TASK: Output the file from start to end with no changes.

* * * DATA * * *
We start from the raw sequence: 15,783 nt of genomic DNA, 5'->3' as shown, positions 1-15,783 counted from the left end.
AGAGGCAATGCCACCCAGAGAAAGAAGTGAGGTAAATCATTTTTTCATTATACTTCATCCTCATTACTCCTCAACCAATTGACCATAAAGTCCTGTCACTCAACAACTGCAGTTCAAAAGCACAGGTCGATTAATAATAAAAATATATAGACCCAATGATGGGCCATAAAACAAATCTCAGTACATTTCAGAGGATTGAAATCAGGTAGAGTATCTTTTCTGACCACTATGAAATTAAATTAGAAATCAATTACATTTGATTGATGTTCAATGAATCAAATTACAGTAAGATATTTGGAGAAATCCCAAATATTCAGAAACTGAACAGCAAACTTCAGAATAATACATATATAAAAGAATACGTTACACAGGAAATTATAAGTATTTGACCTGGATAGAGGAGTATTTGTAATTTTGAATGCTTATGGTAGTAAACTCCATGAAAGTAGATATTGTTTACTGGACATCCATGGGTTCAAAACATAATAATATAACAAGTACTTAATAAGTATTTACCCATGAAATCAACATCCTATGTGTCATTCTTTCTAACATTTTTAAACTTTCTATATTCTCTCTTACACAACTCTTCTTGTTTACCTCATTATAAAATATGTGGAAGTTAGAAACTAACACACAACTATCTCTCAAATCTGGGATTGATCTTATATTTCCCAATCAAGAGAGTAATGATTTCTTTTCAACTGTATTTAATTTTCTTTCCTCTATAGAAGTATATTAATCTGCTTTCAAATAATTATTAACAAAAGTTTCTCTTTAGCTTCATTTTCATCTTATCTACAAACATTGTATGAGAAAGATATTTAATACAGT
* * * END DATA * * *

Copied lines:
We start from the raw sequence: 15,783 nt of genomic DNA, 5'->3' as shown, positions 1-15,783 counted from the left end.
AGAGGCAATGCCACCCAGAGAAAGAAGTGAGGTAAATCATTTTTTCATTATACTTCATCCTCATTACTCCTCAACCAATTGACCATAAAGTCCTGTCACTCAACAACTGCAGTTCAAAAGCACAGGTCGATTAATAATAAAAATATATAGACCCAATGATGGGCCATAAAACAAATCTCAGTACATTTCAGAGGATTGAAATCAGGTAGAGTATCTTTTCTGACCACTATGAAATTAAATTAGAAATCAATTACATTTGATTGATGTTCAATGAATCAAATTACAGTAAGATATTTGGAGAAATCCCAAATATTCAGAAACTGAACAGCAAACTTCAGAATAATACATATATAAAAGAATACGTTACACAGGAAATTATAAGTATTTGACCTGGATAGAGGAGTATTTGTAATTTTGAATGCTTATGGTAGTAAACTCCATGAAAGTAGATATTGTTTACTGGACATCCATGGGTTCAAAACATAATAATATAACAAGTACTTAATAAGTATTTACCCATGAAATCAACATCCTATGTGTCATTCTTTCTAACATTTTTAAACTTTCTATATTCTCTCTTACACAACTCTTCTTGTTTACCTCATTATAAAATATGTGGAAGTTAGAAACTAACACACAACTATCTCTCAAATCTGGGATTGATCTTATATTTCCCAATCAAGAGAGTAATGATTTCTTTTCAACTGTATTTAATTTTCTTTCCTCTATAGAAGTATATTAATCTGCTTTCAAATAATTATTAACAAAAGTTTCTCTTTAGCTTCATTTTCATCTTATCTACAAACATTGTATGAGAAAGATATTTAATACAGT